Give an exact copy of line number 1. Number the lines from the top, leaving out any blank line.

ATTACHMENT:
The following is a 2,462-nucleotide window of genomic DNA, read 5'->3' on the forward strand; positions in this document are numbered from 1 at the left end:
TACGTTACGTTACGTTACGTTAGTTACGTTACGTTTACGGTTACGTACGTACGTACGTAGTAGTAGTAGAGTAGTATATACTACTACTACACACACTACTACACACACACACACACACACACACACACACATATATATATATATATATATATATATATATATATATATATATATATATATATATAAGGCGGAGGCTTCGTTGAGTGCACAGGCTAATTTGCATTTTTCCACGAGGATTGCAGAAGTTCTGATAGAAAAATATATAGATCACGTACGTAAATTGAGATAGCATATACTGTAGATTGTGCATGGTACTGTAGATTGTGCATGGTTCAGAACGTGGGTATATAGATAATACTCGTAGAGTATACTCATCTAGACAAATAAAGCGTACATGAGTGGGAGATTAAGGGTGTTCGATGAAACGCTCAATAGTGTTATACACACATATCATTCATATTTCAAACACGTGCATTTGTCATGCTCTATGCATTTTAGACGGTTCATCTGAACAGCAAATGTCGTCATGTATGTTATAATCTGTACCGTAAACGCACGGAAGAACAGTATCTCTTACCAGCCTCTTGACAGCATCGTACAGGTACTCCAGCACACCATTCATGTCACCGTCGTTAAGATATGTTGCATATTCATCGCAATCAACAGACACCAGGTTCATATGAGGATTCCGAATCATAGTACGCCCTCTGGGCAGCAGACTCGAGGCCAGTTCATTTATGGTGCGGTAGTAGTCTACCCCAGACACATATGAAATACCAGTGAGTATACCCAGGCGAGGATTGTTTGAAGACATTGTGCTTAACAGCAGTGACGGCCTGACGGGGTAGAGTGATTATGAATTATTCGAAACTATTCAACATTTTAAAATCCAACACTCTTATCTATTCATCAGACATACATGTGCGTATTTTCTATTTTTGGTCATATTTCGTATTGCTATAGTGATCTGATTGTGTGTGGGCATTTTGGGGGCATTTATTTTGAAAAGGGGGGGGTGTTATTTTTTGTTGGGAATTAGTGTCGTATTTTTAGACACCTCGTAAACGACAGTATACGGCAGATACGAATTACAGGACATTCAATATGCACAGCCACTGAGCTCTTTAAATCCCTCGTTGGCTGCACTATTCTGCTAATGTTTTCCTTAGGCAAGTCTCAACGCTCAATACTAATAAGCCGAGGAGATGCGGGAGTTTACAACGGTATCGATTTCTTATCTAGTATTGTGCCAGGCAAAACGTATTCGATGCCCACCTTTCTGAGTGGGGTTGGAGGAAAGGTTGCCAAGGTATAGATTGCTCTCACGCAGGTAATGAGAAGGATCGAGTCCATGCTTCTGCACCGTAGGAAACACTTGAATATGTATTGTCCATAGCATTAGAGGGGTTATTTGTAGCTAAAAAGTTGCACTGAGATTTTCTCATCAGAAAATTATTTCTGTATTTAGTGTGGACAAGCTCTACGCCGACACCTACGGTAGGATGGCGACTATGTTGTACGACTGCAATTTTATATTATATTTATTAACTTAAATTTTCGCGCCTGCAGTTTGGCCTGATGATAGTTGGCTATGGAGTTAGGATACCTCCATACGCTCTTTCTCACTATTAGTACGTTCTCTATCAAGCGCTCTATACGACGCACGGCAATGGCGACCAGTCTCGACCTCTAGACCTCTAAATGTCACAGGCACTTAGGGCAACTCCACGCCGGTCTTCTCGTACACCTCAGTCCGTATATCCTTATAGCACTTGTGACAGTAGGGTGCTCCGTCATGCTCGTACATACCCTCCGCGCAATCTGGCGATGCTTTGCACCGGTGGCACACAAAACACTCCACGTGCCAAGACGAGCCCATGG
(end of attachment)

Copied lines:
The following is a 2,462-nucleotide window of genomic DNA, read 5'->3' on the forward strand; positions in this document are numbered from 1 at the left end: